South Dakota Tech News
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FOR IMMEDIATE RELEASE
July 26, 2004
Contact: Steve Buchholz, Public Information Manager, 394-6082
Tech Team Achieves Autonomous Flight In UAV Competition
In its first year in what may be the most complex engineering and science competition for college students, South Dakota Tech applied determination and moxie to overcome a potentially devastating setback.
In the Unmanned Aerial Vehicle competition at Fort Benning, Ga., last week, Tech’s helicopter crashed in practice when the machine’s clutch gave out. The team spent the next 10 hours designing a fix and repairing the helicopter before the next morning’s scheduled competition flight. The team put the finishing touches on the repair minutes before their time would have run out. When the students lifted the helicopter off the ground, they flipped it to autonomous control, and held their collective breath.
“It hovered beautifully,” team advisor Dr. Dan Dolan said. “They sent it commands and it followed them perfectly. You can’t imagine the feeling. It was the most exciting thing I’ve seen in years.”
Team member Jeremy Banik agreed.
“Watching our helicopter fly autonomously after crashing only 24 hours earlier was an incredibly fulfilling experience,” the mechanical engineering major from Sioux Falls said. “It was truly one of the greatest moments of my life.”
The recovery from the crash was just the most exciting development of the competition, Dolan said. Judges and other teams didn’t expect much from Tech in its first year, but the team received accolades from the judges during the event banquet for two reasons – the team’s recovery and because Tech placed in second during the static events.
”I wasn’t surprised by how well we did, but other people sure were,” Dolan said.
The competition, sponsored by the Association for Unmanned Vehicle Systems International, challenges students to launch an aerial vehicle, navigate a series of global positioning system waypoints and fly three kilometers to a complex of buildings. There, the vehicle must search the front of each building for a specified symbol. Then, the vehicle must launch a second vehicle that enters the building, captures video or photos of some a specified type of data and transmits that data back the starting point. That difficulty enters because the entire operation must be fully automated. In other words, once the main vehicle is launched, the team members sit back and watch while their creations do their work.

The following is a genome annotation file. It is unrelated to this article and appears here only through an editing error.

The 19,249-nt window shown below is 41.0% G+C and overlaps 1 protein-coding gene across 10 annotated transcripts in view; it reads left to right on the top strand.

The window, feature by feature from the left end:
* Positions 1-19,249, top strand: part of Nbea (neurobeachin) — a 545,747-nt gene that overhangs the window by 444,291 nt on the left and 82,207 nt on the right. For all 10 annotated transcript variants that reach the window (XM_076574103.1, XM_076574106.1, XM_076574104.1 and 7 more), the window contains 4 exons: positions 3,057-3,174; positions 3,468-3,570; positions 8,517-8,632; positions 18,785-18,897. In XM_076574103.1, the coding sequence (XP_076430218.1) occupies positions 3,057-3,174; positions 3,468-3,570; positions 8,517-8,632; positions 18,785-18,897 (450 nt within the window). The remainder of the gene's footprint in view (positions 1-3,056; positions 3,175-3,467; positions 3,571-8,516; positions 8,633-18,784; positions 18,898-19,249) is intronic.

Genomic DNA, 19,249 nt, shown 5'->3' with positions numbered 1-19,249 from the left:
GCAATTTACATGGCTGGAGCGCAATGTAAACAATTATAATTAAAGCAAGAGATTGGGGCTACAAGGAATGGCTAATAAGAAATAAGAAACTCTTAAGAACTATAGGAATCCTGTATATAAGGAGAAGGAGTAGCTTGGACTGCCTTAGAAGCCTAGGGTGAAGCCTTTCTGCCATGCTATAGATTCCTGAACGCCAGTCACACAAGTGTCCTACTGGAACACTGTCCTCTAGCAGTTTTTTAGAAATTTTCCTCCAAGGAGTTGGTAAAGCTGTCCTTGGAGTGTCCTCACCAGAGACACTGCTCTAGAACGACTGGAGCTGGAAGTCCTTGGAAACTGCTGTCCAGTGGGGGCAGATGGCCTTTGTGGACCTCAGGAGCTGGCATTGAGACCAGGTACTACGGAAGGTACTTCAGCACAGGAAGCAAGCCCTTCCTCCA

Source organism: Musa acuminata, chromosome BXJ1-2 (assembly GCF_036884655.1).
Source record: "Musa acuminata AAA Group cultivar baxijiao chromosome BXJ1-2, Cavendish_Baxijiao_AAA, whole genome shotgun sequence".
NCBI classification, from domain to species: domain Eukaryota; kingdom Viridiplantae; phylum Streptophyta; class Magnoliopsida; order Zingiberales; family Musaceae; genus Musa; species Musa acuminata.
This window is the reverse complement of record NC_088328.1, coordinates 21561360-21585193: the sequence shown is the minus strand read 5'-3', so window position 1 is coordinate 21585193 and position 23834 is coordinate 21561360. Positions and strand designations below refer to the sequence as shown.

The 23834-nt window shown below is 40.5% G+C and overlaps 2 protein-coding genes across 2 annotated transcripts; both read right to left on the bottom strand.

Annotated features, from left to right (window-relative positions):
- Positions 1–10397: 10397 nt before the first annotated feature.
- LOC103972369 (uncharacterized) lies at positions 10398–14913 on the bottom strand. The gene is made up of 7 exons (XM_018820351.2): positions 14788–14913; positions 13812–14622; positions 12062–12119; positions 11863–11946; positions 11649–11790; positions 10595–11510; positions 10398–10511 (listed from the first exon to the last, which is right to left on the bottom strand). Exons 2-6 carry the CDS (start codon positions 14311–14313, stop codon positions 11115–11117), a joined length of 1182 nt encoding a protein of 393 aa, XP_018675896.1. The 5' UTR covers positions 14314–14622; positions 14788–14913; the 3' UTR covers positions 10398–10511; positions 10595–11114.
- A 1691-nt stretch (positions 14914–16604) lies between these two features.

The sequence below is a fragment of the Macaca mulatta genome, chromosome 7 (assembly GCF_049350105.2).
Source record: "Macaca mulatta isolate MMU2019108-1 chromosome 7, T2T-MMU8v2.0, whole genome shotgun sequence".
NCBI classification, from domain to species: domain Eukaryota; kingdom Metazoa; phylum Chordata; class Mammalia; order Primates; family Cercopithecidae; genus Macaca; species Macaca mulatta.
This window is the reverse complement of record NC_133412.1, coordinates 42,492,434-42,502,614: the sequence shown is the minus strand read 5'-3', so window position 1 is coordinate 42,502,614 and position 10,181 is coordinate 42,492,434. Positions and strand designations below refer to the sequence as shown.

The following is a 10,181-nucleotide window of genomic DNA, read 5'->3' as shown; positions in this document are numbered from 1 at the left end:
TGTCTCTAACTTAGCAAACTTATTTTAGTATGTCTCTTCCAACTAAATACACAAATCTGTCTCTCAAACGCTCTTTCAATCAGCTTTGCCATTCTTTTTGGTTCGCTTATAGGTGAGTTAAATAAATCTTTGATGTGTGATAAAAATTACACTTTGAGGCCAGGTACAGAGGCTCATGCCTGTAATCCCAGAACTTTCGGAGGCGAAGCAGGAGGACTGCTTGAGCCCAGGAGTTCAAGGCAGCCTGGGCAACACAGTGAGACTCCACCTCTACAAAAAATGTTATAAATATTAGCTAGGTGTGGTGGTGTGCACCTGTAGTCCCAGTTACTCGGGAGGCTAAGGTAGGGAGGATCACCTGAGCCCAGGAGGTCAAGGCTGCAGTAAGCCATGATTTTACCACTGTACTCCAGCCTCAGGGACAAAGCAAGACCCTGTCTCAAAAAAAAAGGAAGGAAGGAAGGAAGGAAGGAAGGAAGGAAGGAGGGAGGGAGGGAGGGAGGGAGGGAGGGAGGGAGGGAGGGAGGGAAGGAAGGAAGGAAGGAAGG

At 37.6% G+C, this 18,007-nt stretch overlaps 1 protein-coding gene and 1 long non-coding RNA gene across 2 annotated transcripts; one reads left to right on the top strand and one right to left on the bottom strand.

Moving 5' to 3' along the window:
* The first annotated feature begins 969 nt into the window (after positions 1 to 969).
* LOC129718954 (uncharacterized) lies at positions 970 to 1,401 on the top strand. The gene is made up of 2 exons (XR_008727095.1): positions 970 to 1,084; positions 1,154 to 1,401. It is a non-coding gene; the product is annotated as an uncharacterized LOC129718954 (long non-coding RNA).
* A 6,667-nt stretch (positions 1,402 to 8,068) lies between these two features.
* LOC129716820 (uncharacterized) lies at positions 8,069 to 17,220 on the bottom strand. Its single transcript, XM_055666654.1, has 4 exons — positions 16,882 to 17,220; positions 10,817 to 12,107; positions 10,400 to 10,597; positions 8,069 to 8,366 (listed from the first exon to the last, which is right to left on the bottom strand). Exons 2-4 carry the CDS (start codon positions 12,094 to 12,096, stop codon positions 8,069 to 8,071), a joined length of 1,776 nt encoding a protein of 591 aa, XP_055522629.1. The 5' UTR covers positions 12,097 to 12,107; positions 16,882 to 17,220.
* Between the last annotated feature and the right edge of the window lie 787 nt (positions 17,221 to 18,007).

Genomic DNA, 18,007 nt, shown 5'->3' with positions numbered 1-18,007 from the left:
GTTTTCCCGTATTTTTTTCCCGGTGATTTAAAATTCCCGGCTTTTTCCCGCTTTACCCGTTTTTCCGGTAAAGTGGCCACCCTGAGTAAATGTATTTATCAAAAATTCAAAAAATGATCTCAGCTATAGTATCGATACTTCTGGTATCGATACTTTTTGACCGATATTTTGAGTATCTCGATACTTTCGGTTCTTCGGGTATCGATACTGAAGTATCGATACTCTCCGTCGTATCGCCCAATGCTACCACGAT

The Tech team purchased an off-the-shelf, remote-controlled helicopter that served as the primary vehicle, and a four-rotor vehicle called the Draganflyer as the secondary vehicle. Team members successfully modified the helicopter to fly autonomously and are currently working to do the same with the Draganflyer.
Since the inception of the competition, no team has ever accomplished the entire mission. This year, only one team successfully navigated the waypoints and only one team even attempted to search the building complex. That demonstrates the difficulty and complexity of the challenge, Dolan said.
Tech’s participation was funded, in part, by the Army Research Laboratory, which has an interest in developing UAV technology. Researchers in atmospheric sciences also see a need for better UAV technology that would help them gather data.
“This project involves a number of important areas of technology – computer vision, sensors, autonomous flight control and materials,” Dolan said. “The ultimate benefit will be to the researchers and military units in dangerous environments or environments too complex to send manned aerial vehicles into. These machines also could be used by researchers who study the environment, and by police when full-sized helicopters could not be used for observations. They also could be used by the military to seek out enemy personnel and equipment such as roadside bombs.”
The research also holds potential for technology transfer and economic development, Dolan said.
“Results of the research should transfer first to companies building military support equipment,” he said. “Surveillance is important in many areas in today's world, and this research could lead to advanced surveillance equipment for police and private use.”
Before that happens, Tech students will use what they learned this year to begin preparing for the 2005 competition.
“We learned a lot from this helicopter, and we have incredible momentum,” Dolan said. “We’re looking forward to an even better event next year.”
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